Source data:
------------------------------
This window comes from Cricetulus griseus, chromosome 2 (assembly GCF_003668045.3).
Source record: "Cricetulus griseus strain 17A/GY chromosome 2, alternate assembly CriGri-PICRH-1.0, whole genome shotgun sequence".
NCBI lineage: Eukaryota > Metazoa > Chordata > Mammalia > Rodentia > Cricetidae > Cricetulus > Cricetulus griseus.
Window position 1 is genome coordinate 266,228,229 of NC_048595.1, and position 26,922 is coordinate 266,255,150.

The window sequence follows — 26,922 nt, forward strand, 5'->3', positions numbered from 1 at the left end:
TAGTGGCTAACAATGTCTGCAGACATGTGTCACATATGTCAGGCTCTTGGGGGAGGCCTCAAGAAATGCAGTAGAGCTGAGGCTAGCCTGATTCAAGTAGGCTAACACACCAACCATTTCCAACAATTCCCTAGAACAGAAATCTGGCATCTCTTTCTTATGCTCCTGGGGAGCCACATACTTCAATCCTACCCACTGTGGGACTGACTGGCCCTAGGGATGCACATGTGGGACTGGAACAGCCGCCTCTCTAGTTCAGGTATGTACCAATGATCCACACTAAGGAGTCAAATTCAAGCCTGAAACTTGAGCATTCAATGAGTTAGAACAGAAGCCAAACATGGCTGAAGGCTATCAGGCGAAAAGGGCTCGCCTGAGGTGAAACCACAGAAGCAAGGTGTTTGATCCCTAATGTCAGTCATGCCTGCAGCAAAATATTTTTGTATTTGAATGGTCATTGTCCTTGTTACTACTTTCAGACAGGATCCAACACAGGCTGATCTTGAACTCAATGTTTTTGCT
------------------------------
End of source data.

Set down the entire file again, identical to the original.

This window comes from Cricetulus griseus, chromosome 2 (assembly GCF_003668045.3).
Source record: "Cricetulus griseus strain 17A/GY chromosome 2, alternate assembly CriGri-PICRH-1.0, whole genome shotgun sequence".
NCBI lineage: Eukaryota > Metazoa > Chordata > Mammalia > Rodentia > Cricetidae > Cricetulus > Cricetulus griseus.
Window position 1 is genome coordinate 266,228,229 of NC_048595.1, and position 26,922 is coordinate 266,255,150.

The window sequence follows — 26,922 nt, forward strand, 5'->3', positions numbered from 1 at the left end:
TAGTGGCTAACAATGTCTGCAGACATGTGTCACATATGTCAGGCTCTTGGGGGAGGCCTCAAGAAATGCAGTAGAGCTGAGGCTAGCCTGATTCAAGTAGGCTAACACACCAACCATTTCCAACAATTCCCTAGAACAGAAATCTGGCATCTCTTTCTTATGCTCCTGGGGAGCCACATACTTCAATCCTACCCACTGTGGGACTGACTGGCCCTAGGGATGCACATGTGGGACTGGAACAGCCGCCTCTCTAGTTCAGGTATGTACCAATGATCCACACTAAGGAGTCAAATTCAAGCCTGAAACTTGAGCATTCAATGAGTTAGAACAGAAGCCAAACATGGCTGAAGGCTATCAGGCGAAAAGGGCTCGCCTGAGGTGAAACCACAGAAGCAAGGTGTTTGATCCCTAATGTCAGTCATGCCTGCAGCAAAATATTTTTGTATTTGAATGGTCATTGTCCTTGTTACTACTTTCAGACAGGATCCAACACAGGCTGATCTTGAACTCAATGTTTTTGCT